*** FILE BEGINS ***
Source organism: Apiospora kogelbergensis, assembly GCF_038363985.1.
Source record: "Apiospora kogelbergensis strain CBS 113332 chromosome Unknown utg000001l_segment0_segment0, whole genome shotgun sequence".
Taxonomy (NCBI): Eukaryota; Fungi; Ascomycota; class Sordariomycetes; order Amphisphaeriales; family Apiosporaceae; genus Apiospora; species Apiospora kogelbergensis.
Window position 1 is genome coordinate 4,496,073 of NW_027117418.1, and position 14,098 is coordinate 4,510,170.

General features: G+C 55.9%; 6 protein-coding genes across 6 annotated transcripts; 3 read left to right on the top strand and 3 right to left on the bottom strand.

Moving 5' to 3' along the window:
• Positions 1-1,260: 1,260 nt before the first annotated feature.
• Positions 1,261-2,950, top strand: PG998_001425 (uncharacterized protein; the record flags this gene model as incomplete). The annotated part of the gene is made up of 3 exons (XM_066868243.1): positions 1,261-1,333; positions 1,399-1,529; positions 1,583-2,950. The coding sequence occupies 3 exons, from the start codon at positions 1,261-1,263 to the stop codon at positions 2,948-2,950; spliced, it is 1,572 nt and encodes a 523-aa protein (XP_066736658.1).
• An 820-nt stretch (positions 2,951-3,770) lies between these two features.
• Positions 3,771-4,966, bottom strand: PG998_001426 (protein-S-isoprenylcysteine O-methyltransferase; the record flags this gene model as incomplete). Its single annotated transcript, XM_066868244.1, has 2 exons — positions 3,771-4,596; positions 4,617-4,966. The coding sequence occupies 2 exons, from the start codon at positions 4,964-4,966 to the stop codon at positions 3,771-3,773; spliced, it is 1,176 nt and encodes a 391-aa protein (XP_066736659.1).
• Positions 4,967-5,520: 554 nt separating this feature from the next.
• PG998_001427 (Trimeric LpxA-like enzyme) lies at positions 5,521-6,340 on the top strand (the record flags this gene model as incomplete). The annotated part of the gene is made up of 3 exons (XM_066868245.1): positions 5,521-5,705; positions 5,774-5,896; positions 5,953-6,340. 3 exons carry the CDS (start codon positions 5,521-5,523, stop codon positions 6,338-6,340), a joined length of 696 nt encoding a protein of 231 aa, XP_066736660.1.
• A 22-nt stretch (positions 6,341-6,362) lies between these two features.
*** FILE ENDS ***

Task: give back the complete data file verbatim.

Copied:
Source organism: Apiospora kogelbergensis, assembly GCF_038363985.1.
Source record: "Apiospora kogelbergensis strain CBS 113332 chromosome Unknown utg000001l_segment0_segment0, whole genome shotgun sequence".
Taxonomy (NCBI): Eukaryota; Fungi; Ascomycota; class Sordariomycetes; order Amphisphaeriales; family Apiosporaceae; genus Apiospora; species Apiospora kogelbergensis.
Window position 1 is genome coordinate 4,496,073 of NW_027117418.1, and position 14,098 is coordinate 4,510,170.

General features: G+C 55.9%; 6 protein-coding genes across 6 annotated transcripts; 3 read left to right on the top strand and 3 right to left on the bottom strand.

Moving 5' to 3' along the window:
• Positions 1-1,260: 1,260 nt before the first annotated feature.
• Positions 1,261-2,950, top strand: PG998_001425 (uncharacterized protein; the record flags this gene model as incomplete). The annotated part of the gene is made up of 3 exons (XM_066868243.1): positions 1,261-1,333; positions 1,399-1,529; positions 1,583-2,950. The coding sequence occupies 3 exons, from the start codon at positions 1,261-1,263 to the stop codon at positions 2,948-2,950; spliced, it is 1,572 nt and encodes a 523-aa protein (XP_066736658.1).
• An 820-nt stretch (positions 2,951-3,770) lies between these two features.
• Positions 3,771-4,966, bottom strand: PG998_001426 (protein-S-isoprenylcysteine O-methyltransferase; the record flags this gene model as incomplete). Its single annotated transcript, XM_066868244.1, has 2 exons — positions 3,771-4,596; positions 4,617-4,966. The coding sequence occupies 2 exons, from the start codon at positions 4,964-4,966 to the stop codon at positions 3,771-3,773; spliced, it is 1,176 nt and encodes a 391-aa protein (XP_066736659.1).
• Positions 4,967-5,520: 554 nt separating this feature from the next.
• PG998_001427 (Trimeric LpxA-like enzyme) lies at positions 5,521-6,340 on the top strand (the record flags this gene model as incomplete). The annotated part of the gene is made up of 3 exons (XM_066868245.1): positions 5,521-5,705; positions 5,774-5,896; positions 5,953-6,340. 3 exons carry the CDS (start codon positions 5,521-5,523, stop codon positions 6,338-6,340), a joined length of 696 nt encoding a protein of 231 aa, XP_066736660.1.
• A 22-nt stretch (positions 6,341-6,362) lies between these two features.